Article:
As you lay your head on your pillow to go to sleep, your thoughts start tumbling out of control. You mull over something that happened at work and make a mental list of what you have to do tomorrow. Your body feels tense and on edge as the minutes tick by. You start worrying that you’ll be too tired to function in the morning, which puts sleep even further out of reach.
If this sounds familiar, you’re certainly not alone. Various studies have shown that insomnia affects 10-30 percent of the population across the globe. Thankfully, a powerful tool exists that can help you conquer your sleep woes: meditation. In this article, we’ll be exploring how simple meditation techniques can help calm your body and mind and create the space needed for deep sleep.
Why is sleep so important anyway?
Good sleep isn’t a luxury—it’s an essential function that allows your body and mind to rest, repair, and recharge. Although it might look like you’re not doing much while asleep, your brain and body are actually hard at work overseeing a wide variety of biological upkeep.
Without enough sleep, your brain struggles to perform basic functions and you increase your risk of several health conditions, including diabetes, heart disease, obesity, infection, and depression.
What is meditation?
Meditation is a centuries-old practice that encompasses a variety of mind and body techniques used to promote relaxation and train your attention. Many people believe that meditation is about trying to turn off your thoughts and feelings, but that is incorrect. In actuality, meditation teaches you to observe your thoughts and feelings without getting caught up in them, allowing you to live in a more present state of awareness.
How does meditation help with sleep?
If restorative sleep eludes you night after night, adopting a nightly meditation practice before bedtime could help. Let’s take a look at the primary ways meditation supports restful sleep:
Evokes the relaxation response
While many factors can impair your ability to sleep, stress is one of the main culprits. Stress throws your body into a state of fight-or-flight, which triggers a cascade of anxious thoughts, nervous energy, and uncomfortable bodily sensations.
Through techniques that focus on deep breathing and bringing the mind’s attention to the present moment, meditation reduces the stimulation of the sympathetic nervous system (“fight or flight”) and increases the activation of the parasympathetic nervous system (“rest and digest”). This results in physiological changes, including lowered heart rate, slowed breathing, reduced anxiety, and enhanced melatonin levels, all of which are conducive to sleep.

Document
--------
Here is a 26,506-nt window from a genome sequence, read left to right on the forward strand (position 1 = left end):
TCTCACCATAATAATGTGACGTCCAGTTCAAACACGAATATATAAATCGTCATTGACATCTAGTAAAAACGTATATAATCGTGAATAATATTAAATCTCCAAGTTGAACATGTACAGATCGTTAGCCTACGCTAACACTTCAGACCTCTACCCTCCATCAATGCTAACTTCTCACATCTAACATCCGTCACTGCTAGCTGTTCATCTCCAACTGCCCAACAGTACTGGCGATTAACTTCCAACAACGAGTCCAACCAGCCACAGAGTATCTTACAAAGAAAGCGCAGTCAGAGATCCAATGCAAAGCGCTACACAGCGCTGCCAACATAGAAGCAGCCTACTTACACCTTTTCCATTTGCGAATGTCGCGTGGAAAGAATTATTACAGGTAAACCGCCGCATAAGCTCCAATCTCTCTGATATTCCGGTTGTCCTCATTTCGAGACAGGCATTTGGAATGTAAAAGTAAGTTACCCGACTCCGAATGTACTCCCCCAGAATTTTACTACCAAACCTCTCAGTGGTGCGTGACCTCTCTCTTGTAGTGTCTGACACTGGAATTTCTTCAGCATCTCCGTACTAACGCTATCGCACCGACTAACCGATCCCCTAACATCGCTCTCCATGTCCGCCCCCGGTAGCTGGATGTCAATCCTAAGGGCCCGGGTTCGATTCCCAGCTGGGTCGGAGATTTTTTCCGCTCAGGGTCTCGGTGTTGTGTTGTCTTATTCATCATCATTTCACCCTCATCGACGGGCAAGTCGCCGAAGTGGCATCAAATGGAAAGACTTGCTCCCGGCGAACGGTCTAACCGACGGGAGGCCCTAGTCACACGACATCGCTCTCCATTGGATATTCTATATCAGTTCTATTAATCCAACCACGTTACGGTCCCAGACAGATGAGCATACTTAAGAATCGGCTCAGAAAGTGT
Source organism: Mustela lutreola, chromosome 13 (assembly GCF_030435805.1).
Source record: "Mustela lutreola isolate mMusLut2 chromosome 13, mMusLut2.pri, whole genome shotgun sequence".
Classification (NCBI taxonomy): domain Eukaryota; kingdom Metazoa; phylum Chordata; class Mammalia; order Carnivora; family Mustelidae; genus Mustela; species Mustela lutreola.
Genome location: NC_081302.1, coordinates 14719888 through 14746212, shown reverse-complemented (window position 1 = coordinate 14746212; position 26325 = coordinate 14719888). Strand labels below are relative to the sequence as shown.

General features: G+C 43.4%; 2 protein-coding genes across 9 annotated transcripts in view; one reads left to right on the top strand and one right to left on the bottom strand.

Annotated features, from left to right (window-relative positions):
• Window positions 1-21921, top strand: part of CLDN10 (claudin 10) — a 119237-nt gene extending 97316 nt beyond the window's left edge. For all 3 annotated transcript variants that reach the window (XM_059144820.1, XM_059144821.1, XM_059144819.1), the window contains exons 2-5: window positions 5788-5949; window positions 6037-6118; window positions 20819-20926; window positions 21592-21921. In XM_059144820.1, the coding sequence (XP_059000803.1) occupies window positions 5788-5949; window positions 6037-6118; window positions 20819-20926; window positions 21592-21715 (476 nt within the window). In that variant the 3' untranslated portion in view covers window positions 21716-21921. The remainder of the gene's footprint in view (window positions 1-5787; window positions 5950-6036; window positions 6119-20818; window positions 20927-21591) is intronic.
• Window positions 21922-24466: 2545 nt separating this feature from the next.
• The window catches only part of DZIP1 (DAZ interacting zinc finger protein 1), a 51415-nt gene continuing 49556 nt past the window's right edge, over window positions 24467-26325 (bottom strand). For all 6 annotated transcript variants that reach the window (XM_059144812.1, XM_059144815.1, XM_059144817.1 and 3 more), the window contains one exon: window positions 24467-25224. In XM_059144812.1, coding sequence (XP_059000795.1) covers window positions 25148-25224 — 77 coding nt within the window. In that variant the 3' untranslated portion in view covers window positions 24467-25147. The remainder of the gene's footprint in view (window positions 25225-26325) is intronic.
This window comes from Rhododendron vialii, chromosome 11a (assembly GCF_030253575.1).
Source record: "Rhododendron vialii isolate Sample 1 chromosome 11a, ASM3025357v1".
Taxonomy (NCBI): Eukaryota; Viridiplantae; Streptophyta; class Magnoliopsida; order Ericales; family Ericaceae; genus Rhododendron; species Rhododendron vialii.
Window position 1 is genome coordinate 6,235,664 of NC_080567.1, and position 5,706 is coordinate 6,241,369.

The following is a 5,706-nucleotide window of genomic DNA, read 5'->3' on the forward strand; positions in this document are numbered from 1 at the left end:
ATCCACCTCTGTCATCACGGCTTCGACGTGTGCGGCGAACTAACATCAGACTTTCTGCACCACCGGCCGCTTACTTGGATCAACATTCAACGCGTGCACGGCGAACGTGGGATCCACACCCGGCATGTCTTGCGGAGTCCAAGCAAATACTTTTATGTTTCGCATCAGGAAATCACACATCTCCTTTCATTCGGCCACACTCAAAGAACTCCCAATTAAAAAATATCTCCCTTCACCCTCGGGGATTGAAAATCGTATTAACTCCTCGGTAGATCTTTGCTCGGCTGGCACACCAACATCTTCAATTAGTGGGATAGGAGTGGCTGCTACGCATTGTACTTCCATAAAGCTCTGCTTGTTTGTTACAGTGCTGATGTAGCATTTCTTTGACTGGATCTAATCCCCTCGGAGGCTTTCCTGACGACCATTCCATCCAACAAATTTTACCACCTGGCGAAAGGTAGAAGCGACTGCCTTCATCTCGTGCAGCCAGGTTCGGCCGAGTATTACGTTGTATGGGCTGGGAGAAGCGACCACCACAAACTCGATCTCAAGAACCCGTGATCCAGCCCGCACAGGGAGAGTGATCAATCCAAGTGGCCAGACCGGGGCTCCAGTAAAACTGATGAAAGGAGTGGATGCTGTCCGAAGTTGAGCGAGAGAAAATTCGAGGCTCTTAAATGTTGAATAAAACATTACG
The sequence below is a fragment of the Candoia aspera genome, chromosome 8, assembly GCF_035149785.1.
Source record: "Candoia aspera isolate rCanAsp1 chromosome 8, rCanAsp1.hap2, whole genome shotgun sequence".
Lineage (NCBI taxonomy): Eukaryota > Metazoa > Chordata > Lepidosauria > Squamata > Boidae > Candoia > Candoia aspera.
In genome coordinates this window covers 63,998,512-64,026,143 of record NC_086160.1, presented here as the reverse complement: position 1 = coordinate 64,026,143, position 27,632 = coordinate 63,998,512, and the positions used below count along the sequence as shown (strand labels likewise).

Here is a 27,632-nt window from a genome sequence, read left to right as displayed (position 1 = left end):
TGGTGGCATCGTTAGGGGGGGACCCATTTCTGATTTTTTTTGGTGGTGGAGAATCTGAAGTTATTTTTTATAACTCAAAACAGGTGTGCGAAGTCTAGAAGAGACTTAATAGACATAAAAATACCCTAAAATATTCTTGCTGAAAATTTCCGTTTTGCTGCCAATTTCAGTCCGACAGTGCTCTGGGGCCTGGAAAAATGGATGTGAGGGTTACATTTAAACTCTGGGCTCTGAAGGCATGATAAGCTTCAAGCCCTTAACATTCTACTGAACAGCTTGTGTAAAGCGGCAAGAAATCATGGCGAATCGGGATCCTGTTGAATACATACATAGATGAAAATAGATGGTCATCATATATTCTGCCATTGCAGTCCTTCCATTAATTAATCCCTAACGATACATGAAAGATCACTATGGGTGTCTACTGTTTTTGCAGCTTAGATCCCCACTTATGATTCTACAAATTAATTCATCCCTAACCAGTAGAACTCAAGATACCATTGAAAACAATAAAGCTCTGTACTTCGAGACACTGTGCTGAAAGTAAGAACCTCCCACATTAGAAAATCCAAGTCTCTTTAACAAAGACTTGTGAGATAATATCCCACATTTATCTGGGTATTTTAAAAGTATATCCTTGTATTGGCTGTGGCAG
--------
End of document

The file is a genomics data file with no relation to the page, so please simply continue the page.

Encourages a state of acceptance and awareness
If you’ve been dealing with sleep struggles for a long time, you may start to associate bedtime with worries about not being able to fall asleep. Meditation helps by inducing a state of acceptance and awareness, allowing you to let go of those worries and calm your nervous system in preparation for sleep.
Helps you process your day
The mind’s tendency to get wrapped up in thoughts is often strongest at bedtime when you become still and distractions are minimized. Meditation helps you calmly process all of the impressions of your day, creating the mental space needed for deep sleep.
What types of meditation are good for sleep?
There are many different meditation techniques you can use to promote sleep, some of which include:
Deep breathing: Breathing is one of the key pillars of meditation and forms the basis of most meditation practices. Learning to regulate and slow your breathing sends a signal to your mind and body that it’s safe to relax and go to sleep.
Visualisation: Visualisations entail imagining an image, scene, or colour that makes you feel safe, happy, and at ease. As with deep breathing, visualising a calming image indicates to your mind and body that it’s safe to lower your defences and get some shut-eye.
Body scanning: Body scanning entails slowly scanning your body with your mind, concentrating on the sensations emitted from each part of your body. This can also be combined with Progressive Muscle Relaxation (PMR), which involves tensing and releasing muscles throughout your body.
Stories and sounds: There’s an ever-growing range of content available consisting of stories, sounds, and music that are designed to help people drift off into dreamland. These are available through meditation apps, podcasts, and audio guides.
How can you get started with meditation for sleep?
For those who are just learning the ropes of meditation or prefer meditating with guidance, using a meditation app, such as Andrew Johnson’s Deep Sleep app, is ideal.
Deep Sleep, which is available for iOS and Android, is an easy-to-use meditation tool that is particularly useful for those who have trouble stilling their minds, a prerequisite for deep, restorative sleep. With guided and gentle meditation, Deep Sleep is designed to lower stress and anxiety, allowing you to easily fall into a restful slumber.
For additional guided meditations, explore the Relax Change Create Meditation app available for iOS and Android. This app offers over 400 tracks to help you sleep better, create abundance, feel positive, set goals, build confidence, overcome anxiety, and so much more.
The bottom line
Meditation is an effective tool that can help create the inner conditions needed to effortlessly fall asleep and stay asleep throughout the night. For sleep meditation to be most effective, try not to treat it as just another task to check off your to-do list. Instead, let it become an integral part of your bedtime routine and the first relaxing stage of a good night’s sleep.
Whether you’re a beginner or a lifelong practitioner, using a guided meditation app for better sleep can help you fall asleep faster, sleep deeper, and wake up feeling rested, restored, and ready to take on the day.